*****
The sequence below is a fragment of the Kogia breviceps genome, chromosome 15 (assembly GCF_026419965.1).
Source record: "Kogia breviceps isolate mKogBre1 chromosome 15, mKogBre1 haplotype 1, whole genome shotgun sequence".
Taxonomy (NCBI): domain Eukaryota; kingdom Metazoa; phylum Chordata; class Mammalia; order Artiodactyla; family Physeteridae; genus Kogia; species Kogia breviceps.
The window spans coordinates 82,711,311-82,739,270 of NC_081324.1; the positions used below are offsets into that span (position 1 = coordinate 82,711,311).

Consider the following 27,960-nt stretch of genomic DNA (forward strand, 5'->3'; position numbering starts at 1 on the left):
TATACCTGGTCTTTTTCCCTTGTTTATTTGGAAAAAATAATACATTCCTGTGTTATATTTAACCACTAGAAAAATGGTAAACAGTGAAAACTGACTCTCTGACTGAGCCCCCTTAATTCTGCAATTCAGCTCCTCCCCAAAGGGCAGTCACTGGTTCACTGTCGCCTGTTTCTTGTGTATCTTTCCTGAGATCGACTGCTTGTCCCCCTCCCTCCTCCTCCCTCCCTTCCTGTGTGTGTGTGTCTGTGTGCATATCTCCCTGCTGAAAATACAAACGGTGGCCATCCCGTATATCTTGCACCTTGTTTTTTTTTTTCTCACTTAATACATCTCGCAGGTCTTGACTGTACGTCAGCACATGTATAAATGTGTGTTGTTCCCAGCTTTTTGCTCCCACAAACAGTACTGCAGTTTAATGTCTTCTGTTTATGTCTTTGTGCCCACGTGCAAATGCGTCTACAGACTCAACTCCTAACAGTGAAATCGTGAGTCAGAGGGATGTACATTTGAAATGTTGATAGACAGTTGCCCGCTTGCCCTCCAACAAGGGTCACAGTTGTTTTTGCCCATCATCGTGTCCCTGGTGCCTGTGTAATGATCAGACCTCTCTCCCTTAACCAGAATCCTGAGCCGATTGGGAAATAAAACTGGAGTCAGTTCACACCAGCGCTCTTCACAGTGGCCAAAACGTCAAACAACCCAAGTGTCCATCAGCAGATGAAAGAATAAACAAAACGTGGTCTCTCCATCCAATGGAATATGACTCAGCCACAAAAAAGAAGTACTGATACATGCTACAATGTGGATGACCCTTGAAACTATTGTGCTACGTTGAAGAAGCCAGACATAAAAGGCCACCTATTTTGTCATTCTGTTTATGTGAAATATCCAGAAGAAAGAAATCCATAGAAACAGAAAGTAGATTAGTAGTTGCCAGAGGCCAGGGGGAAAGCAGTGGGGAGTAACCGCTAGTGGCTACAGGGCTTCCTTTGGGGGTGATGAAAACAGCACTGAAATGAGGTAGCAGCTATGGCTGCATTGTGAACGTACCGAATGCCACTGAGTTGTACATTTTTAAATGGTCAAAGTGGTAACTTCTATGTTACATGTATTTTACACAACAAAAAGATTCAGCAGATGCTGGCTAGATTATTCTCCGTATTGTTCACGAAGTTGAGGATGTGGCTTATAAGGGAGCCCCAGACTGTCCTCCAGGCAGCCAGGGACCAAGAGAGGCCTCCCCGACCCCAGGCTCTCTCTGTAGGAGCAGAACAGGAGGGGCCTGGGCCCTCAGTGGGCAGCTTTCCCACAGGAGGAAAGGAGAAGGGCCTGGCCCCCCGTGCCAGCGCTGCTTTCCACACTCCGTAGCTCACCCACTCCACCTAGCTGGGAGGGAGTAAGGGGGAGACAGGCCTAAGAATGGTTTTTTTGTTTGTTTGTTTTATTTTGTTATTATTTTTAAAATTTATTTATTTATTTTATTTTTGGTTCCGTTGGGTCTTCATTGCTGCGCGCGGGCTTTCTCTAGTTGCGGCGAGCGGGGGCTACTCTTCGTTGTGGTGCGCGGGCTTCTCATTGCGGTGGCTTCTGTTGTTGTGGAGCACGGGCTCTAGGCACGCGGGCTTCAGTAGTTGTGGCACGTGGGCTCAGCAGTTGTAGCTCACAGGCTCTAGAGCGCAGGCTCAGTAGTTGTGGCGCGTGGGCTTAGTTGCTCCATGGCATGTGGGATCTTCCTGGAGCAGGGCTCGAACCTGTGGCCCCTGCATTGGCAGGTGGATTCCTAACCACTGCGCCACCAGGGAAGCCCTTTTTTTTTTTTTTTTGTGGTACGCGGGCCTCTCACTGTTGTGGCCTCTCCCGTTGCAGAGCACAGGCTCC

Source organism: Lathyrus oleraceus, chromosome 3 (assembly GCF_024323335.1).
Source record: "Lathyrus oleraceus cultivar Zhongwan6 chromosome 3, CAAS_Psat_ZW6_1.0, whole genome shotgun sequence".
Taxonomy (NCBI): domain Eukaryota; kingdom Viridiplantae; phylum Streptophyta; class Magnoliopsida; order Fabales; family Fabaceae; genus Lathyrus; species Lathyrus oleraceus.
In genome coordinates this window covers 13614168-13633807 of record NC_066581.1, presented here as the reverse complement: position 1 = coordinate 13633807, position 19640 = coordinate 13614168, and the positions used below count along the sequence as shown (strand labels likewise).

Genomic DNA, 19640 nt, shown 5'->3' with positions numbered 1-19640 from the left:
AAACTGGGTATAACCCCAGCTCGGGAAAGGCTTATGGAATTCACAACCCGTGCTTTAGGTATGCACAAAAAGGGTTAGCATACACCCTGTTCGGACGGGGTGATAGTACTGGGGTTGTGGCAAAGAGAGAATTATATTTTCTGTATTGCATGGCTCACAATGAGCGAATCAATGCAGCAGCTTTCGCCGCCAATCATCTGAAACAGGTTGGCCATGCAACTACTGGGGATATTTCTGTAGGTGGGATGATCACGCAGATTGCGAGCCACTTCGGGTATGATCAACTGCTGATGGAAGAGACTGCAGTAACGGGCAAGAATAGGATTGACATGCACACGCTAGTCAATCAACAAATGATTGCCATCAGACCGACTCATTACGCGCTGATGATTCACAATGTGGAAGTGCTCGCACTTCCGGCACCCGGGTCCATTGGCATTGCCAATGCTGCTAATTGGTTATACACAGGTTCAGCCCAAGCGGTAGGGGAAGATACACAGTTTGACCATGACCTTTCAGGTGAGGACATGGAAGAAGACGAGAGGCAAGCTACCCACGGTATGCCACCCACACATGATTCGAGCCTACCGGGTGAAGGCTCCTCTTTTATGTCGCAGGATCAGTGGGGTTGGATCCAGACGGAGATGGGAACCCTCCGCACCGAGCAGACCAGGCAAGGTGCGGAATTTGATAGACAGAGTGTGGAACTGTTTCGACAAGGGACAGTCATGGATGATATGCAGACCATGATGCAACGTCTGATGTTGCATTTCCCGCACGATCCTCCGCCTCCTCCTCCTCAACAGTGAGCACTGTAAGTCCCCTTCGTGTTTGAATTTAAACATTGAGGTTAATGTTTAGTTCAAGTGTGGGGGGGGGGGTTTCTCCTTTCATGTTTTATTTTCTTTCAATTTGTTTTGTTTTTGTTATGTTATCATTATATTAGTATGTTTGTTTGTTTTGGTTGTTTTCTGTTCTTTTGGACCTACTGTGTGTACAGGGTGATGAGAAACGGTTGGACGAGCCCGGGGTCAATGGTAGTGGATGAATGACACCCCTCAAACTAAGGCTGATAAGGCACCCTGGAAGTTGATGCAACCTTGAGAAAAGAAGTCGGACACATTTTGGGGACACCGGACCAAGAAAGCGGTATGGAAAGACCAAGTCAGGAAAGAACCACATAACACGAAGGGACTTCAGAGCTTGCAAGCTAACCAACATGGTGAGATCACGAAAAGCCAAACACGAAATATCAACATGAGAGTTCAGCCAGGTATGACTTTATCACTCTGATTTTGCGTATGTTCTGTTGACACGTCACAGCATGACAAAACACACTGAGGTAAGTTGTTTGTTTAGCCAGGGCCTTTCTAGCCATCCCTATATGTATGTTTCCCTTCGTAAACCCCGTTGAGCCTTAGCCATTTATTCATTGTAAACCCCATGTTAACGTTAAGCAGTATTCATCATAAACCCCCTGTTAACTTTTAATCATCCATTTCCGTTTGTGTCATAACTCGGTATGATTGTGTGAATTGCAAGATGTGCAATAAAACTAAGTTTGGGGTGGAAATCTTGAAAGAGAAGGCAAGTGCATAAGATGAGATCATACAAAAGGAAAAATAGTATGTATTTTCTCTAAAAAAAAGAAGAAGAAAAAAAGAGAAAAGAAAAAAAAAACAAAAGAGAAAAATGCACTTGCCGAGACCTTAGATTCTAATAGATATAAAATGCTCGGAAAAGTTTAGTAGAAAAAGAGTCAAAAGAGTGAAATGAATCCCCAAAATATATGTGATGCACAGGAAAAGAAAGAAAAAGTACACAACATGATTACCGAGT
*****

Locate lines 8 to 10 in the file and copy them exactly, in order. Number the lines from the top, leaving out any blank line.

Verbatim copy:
Source record: "Lathyrus oleraceus cultivar Zhongwan6 chromosome 3, CAAS_Psat_ZW6_1.0, whole genome shotgun sequence".
Taxonomy (NCBI): domain Eukaryota; kingdom Viridiplantae; phylum Streptophyta; class Magnoliopsida; order Fabales; family Fabaceae; genus Lathyrus; species Lathyrus oleraceus.
In genome coordinates this window covers 13614168-13633807 of record NC_066581.1, presented here as the reverse complement: position 1 = coordinate 13633807, position 19640 = coordinate 13614168, and the positions used below count along the sequence as shown (strand labels likewise).